Illusions of the corporate life
Let’s take a look at the most common illusions we create and cling to in our professional lives.
I am not good enough. I have to prove myself constantly.
This is the main one. We inherit this from our school years and we take this with us into our working life. On a deep level somewhere inside us, we feel we are not enough and only constantly proving our worth keeps us safe. We strive for a good review, for the next promotion, for public recognition, in a desperate attempt to feel good about ourselves. See this for what it is: an illusion. No matter how much appreciation you receive from outside, it will never compensate for your own lack of it. Look inside, sort out your own self-worth issues and you will have a much more balanced life.
What if I fail? What if I lose it all?
This terror often accompanies us throughout our professional lives and it’s linked to the “I am not good enough” illusion. Failure is seen as something bad, to be avoided at all costs. This is another illusion. Failure makes us strong and teaches us lessons; failing enough times means we have tried enough. A life with no failures is a life not fully lived and what you lose sometimes is worth losing. Recognise this fear for what it is: an illusion. And then go out there and fail a few times, just so you can get used to the fear of failing and get over it.
The company cares for me.
No, it does not. The ‘company’ does not exist in reality: it is just a concept. Some people who work there might care for you, others might not, some might wish you well, others might wish you ill. Some will actively try to sabotage you if it benefits them. Most of the people working in your company, though, will be neutral towards you and it won’t matter at all to them what is happening to you. There is no such thing as the ‘company’. Don’t identify yourself with an illusion.
One day, I will do it.
The illusion of ‘one day’ in the future is a very powerful one. It helps us carry on not doing what we feel is good for us; it helps us buy time. The ‘one day’ usually never arrives and on some deeper level we know it will not, we know we are fooling ourselves at the very moment of saying it. Trust that knowledge and let it come to the surface. It will lead you out of the vicious circle of not doing what is right for you and postponing it to an imaginary ‘one day’ in the future that never arrives.
I have not got enough time to do this.
Time is what we make of it. Time in itself does not exist; it is a fabricated concept, a social convention and therefore an illusion. You simply can have the time that you chose to have. Playing polo has taught me that seven and a half minutes which is the duration of a period of the game also called a chukka is in fact an eternity. Lots of things can happen in seven and a half minutes. A lifetime of events can unfold. You can lose or win a game, have a fall and break your arms or stay healthy. You can score many amazing goals and have the game of your life. Seven and a half minutes is not really just seven and a half minutes. If you find your hours in the day quickly disappearing under countless appointments and things you have to do, question why you do this.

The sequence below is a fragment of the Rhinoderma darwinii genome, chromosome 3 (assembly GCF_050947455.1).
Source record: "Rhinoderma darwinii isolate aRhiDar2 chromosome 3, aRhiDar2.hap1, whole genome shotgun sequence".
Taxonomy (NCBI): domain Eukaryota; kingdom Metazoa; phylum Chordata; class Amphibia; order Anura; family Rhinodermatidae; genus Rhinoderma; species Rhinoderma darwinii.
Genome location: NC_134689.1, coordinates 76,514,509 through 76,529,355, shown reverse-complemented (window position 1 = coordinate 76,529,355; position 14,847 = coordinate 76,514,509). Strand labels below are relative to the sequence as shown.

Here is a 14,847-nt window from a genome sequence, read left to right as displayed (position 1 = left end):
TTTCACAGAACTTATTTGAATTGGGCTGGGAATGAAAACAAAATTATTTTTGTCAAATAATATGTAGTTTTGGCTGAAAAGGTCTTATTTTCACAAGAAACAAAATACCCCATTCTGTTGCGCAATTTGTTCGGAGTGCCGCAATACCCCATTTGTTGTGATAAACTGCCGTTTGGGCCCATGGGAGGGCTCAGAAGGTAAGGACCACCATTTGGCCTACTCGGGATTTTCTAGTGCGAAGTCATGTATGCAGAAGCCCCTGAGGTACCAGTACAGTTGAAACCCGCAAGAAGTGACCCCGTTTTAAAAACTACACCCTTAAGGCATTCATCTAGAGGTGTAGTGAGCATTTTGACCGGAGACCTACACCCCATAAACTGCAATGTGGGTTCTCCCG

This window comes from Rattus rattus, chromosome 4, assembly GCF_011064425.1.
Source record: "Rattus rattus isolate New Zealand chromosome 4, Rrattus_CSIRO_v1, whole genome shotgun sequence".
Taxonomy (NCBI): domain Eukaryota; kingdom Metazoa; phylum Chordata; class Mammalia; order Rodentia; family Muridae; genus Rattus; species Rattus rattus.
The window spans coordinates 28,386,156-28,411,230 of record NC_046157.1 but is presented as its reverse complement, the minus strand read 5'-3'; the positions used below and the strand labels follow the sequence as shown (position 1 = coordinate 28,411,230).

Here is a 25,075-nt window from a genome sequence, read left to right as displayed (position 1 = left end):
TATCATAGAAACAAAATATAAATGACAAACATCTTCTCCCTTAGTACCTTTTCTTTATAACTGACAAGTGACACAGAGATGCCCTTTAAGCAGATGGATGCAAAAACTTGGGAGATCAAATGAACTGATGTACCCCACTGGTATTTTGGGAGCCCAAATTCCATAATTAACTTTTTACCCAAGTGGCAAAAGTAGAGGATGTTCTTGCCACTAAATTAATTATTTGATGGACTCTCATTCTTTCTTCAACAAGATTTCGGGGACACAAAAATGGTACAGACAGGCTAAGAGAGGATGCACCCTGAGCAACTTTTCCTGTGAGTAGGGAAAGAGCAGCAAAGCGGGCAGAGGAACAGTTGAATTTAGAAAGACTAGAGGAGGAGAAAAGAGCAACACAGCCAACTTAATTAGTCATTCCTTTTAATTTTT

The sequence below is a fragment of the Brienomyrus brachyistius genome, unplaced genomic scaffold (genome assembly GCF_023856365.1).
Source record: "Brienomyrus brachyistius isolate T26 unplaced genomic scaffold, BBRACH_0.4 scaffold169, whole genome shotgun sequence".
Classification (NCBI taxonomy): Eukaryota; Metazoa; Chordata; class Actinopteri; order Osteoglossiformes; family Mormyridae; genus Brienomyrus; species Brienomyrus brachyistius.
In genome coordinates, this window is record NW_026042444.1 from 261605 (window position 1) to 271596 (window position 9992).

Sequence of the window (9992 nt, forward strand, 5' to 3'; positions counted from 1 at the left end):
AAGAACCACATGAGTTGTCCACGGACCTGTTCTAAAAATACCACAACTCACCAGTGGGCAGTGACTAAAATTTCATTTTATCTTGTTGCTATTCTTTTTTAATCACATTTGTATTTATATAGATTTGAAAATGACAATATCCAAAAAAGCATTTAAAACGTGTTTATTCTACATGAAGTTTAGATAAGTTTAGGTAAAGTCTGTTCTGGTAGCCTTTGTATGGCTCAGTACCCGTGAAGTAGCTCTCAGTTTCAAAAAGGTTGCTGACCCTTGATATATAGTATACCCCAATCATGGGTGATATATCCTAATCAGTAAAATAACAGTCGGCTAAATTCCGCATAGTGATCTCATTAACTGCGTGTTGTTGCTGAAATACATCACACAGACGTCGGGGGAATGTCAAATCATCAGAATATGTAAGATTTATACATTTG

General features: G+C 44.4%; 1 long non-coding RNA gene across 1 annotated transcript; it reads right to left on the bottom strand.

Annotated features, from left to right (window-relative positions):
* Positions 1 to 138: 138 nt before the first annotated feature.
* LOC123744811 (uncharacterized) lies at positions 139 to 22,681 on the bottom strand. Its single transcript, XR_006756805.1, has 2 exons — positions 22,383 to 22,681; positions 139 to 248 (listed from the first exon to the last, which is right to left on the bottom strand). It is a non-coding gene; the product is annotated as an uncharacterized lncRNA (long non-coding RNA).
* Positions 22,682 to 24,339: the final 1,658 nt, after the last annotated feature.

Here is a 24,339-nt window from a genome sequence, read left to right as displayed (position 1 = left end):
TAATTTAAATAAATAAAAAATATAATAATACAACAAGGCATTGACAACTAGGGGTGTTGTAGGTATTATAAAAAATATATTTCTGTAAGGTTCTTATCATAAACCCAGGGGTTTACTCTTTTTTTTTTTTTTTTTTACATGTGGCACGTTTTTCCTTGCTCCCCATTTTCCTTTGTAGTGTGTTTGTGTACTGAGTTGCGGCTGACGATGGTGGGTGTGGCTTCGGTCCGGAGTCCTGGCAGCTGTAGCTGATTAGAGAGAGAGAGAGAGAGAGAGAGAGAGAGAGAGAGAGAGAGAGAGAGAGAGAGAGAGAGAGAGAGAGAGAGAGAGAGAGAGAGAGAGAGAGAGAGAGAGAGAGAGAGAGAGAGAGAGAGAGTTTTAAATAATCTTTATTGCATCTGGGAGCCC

I need to work hard to succeed.
Says who? Your education? Your socially acceptable paradigm? Your group of friends? Your parents? Your boss? Who says that you need to work hard, to feel like you struggle every day and that this is how things should be? Just question this as you question the rest of the beliefs you were fed by your family, your education and your society. See if it’s right for you. Maybe you need to work smart to succeed. Or maybe there is no such thing as success. Maybe doing what gives you pleasure already gives you a feeling of having succeeded. Maybe the concept of work itself is outdated and you can just think of it as finding what gives you joy and doing it. Simply question this belief and see what is left behind as you start to break it down piece by piece.
I have sacrificed so much for this, I cannot give it up now.
This is when your past decides your present. In economics this is called the concept of the sunk cost. A sunk cost is a cost you have already incurred. It’s done. You have spent that money. It’s in the past. Nothing you can ever do can bring you back that money. Accept this and let it go. Persisting in a bad investment means throwing good money after bad, losing more in the present because you have already lost in the past. Resist this illusion. Nothing you do in the present can turn your wrong decisions in the past into right ones. Simply judge a situation for what it brings you now. See if it’s good for you or not in the present moment.
I don’t like what I do now but it will take me to a good position later.
This is when your future decides your present. The problem with the future is that it’s unknown. It’s hypothetical. It might happen, it might not. We may have a car accident tomorrow and die, and then there is no future. Or the person you are when that future finally arrives has no resemblance to the person you think you will be, looking ahead from this moment in time. I am not saying that we should live oblivious of the future. All I am saying is that we need to check if what we are doing with our lives right now makes sense for us or not. If the job you do today gives you a level of excitement, knowledge or passion you are happy with, do it. If you absolutely hate it and you simply do it because you believe it will give you something in the future, just know this for that it is: an illusion.